Commonwealth Bank - FX Strategy - NY Open
The European session has been very quiet as markets digest yesterday’s comments from Fed Chairman Bernanke. The USD index is 2.6% down on yesterday’s high, and has remained heavy in the Asian and European session. The USD softened in the lead up to the release of the FOMC minutes, then dipped because minutes showed many on the FOMC said further labour gains are needed before tapering. However, the USD quickly recovered from this initial move. The minutes are not as useful as they might normally be because the 18-19 June FOMC meeting occurred after the solid June non-farm payrolls and significant upward revisions to April and May payrolls.
Bernanke’s speech and his Q&A, 2 hours after the release of the FOMC minutes, were more influential. The USD fell sharply when Bernanke indicated “Fed not on target on employment mandate” and “inflation, jobs, signal more Fed stimulus needed”. Bernanke also indicated it is “too early” to say US has “weathered fiscal restraint”. Market participants may have expected more upbeat comments from Bernanke given the solid non-farm payrolls report released on 5 July. Bernanke’s comments emphasising the Fed’s dual mandate , and the ongoing impact of fiscal restraint, suggest there is very little chance of Fed tapering at its next meeting on 30-31 July and there is a risk of delay beyond our call of tapering to begin after the 17-18 September meeting. However, we do not think Bernanke’s comments will cause a change in the medium term trend of the USD towards weakening. Bernanke’s comments are still consistent with the Fed tapering its asset purchases this year, and well before the remaining G4 economies though the risks are for a later rather than sooner start to asset purchase tapering by the Fed.
USD/JPY slumped below 98.50 in the Asian morning because of Bernanke’s comments. USD/JPY recovered to 99.50, only to slump again in the wake of the Bank of Japan’s policy announcement, even though no changes were made to policy settings, and the BoJ forecasts were little changed (i.e. the meeting was in line with expectations). We see today’s movements in USD/JPY as largely a function of the Fed developments, rather than any change to the situation in Japan. We still see upside risks to USD/JPY in coming months reflecting: (i) the slump in Japan’s current account surplus; (ii) Fed to taper its asset purchases this year; (iii) the Bank of Japan to continue its very aggressive monetary expansion until at least the end of 2014. We would use falls in USD/JPY to accumulate medium term long positions.
AUD has been influenced by two factors today: (a) ongoing USD reaction to the Bernanke comments; and (b) the June Australian labour market report, which on the surface looked better than expected. Australian jobs increased by 10.3k (consensus: flat, CBA: 10k). However, full time jobs fell by 4.4k so the headline number is not as good as it looks and a rise in the unemployment rate from 5.6% to 5.7% reflects this. There was a minor downward revision to May jobs from +1.1k to -0.7k. Another 10k jobs created is good but not great, and we expect rate cut hopes will still be kept alive with today's data. OIS pricing now implies a 60% probability of a rate cut by the RBA in August. The Q2 CPI due on 24 July will be very important for the RBA's rate decision on 6 August. Nonetheless, the good headline, has combined with the heavy USD, and helped AUD/USD to press towards 0.9300, where we expect the AUD will start to meet reasonable resistance.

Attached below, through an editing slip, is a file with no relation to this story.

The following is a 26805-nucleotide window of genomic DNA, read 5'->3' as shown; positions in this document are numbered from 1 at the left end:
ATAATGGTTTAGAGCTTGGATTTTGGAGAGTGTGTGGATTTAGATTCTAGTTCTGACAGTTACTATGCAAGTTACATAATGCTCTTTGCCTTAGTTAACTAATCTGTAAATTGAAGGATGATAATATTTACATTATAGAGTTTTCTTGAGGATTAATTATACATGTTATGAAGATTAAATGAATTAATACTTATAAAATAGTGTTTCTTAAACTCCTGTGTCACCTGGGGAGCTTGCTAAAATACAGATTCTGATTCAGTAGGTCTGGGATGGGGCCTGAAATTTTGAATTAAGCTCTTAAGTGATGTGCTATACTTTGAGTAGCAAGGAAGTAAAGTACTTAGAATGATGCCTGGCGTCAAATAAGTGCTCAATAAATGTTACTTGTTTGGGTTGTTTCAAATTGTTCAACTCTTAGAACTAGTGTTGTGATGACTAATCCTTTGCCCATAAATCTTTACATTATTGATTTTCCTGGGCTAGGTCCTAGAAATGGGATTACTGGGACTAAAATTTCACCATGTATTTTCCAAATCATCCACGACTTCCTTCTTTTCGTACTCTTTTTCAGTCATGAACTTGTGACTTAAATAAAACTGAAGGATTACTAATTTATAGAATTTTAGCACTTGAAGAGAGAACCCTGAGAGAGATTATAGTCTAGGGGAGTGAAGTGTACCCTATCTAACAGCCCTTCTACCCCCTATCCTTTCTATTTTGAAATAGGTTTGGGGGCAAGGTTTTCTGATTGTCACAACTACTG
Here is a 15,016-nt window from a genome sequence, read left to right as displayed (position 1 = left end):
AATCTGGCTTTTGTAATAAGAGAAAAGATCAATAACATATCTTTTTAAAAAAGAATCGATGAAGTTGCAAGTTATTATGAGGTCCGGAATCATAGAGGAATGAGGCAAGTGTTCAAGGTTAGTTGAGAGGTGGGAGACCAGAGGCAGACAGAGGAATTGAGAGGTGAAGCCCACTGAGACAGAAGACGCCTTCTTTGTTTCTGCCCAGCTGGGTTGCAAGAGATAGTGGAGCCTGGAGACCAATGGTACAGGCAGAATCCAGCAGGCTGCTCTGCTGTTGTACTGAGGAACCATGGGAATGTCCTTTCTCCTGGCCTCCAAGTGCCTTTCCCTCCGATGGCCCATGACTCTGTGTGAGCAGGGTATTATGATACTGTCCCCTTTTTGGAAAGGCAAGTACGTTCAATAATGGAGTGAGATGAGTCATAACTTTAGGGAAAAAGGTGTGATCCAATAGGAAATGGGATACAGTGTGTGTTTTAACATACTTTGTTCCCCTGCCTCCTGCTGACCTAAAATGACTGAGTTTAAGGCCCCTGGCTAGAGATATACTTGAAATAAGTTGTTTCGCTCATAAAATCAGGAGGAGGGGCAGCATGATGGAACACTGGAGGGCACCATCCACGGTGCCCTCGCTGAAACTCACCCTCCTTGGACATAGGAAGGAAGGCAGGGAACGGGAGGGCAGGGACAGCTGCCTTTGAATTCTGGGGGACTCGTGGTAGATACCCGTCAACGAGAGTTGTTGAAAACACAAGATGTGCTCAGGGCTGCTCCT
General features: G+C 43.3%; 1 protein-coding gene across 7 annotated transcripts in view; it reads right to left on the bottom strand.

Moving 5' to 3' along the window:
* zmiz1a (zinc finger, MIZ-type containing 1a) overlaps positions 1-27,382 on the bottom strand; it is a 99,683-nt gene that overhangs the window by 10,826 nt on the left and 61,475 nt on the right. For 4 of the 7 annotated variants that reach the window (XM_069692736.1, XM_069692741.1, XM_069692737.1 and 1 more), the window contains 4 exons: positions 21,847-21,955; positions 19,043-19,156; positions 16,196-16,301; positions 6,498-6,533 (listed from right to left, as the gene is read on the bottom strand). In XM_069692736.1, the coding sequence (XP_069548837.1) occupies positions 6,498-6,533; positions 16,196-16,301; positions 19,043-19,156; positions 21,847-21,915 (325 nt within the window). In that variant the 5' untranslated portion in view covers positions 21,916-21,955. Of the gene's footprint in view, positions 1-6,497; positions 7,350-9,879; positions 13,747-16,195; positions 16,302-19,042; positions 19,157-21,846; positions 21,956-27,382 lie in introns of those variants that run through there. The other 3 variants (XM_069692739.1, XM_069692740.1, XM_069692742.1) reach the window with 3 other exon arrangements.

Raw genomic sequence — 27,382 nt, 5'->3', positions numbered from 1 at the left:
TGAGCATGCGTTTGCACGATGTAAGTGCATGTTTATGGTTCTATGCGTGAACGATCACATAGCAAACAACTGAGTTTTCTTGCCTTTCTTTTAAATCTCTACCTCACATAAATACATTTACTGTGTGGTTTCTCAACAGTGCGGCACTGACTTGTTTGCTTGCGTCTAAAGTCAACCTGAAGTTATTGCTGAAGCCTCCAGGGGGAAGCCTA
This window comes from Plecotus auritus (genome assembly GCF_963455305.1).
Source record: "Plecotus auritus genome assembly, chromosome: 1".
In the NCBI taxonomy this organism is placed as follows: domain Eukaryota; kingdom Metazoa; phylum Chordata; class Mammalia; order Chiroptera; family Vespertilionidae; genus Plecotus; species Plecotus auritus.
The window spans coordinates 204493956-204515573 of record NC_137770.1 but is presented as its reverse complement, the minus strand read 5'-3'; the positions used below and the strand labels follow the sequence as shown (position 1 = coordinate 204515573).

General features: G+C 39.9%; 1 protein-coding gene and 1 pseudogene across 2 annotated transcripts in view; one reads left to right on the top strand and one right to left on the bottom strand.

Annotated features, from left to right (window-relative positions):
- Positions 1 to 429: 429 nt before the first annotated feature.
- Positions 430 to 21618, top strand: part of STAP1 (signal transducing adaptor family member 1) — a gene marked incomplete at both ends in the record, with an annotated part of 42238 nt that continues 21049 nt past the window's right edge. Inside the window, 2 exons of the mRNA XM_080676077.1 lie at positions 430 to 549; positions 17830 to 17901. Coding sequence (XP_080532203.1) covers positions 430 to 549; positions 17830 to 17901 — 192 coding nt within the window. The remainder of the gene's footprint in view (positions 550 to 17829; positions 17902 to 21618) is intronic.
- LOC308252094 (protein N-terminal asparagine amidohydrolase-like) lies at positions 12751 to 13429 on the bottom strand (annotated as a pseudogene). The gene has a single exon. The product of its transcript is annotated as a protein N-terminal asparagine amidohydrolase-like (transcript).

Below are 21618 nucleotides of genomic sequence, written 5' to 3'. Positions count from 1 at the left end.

EUR/USD was lifting leading into Fed Chairman Ben Bernanke’s speech and rose sharply in response to his comments in the Q&A session. The Eurozone-US two-year bond spread has lifted to -24bpts. Ex Italian Prime Minister Berlusconi has his eligibility for Senate reviewed (from 9am EST/2pm BST). We expect Italian political instability is likely to have more impact on Italian long bonds than EUR. We anticipate some consolidation in EUR/USD’s recent gains.
Upcoming Economic Calendar Highlights Important for Exchange Rates
USD – The next US focal points will be US retail sales (Monday 15 July), CPI and industrial production (both Tuesday 16 July), Bernanke’s semi-annual testimony to Congress (16-17 July) and the Fed’s Beige Book (Wednesday 17 July). We anticipate the Fed will begin tapering its asset purchases in September and the US ten-year swap rate lift to 3.0% over the course of the month.
AUD – Chinese Q2 GDP, due Monday 15 July, will be important for AUD. The minutes of the July RBA policy meeting are released on Tuesday 16 July. Following the recent comments from Governor Stevens and Deputy Governor Lowe, interest will be on the extent of the deliberations around the policy decision.
JPY – The minutes from the BoJ 10-11 June meeting are released on 17 July.
NZD – Q2 New Zealand CPI on Tuesday 16 July (15 July BST) is the next major data release. We expect the June quarter CPI (to increase by just 0.1% QoQ, with the annual rate of CPI inflation falling from 0.9% to 0.6%.
EUR – Given the larger than expected contraction in German industrial production in May, there are slight downside risks to the consensus estimates for Eurozone industrial production (Friday 12 July). The July estimate of the Germany ZEW survey is released on Tuesday 16 July. The May Eurozone current account is due on 18 July.
GBP –Looking ahead, the BoE’s dovish post-meeting statement last week has increased the probability the MPC implements forward guidance towards lower interest rates when it meets on 1 August. BoE meeting minutes are due on 17 July. A more explicit use of forward guidance should limit the upside in shorter-term UK bond yields and GBP. On the data front, the next key releases are CPI (16th), employment data (17th) and retail sales (18th).
CAD – New BoC Governor Poloz presides over his first policy meeting, and delivers his first post-policy meeting press conference (17 July).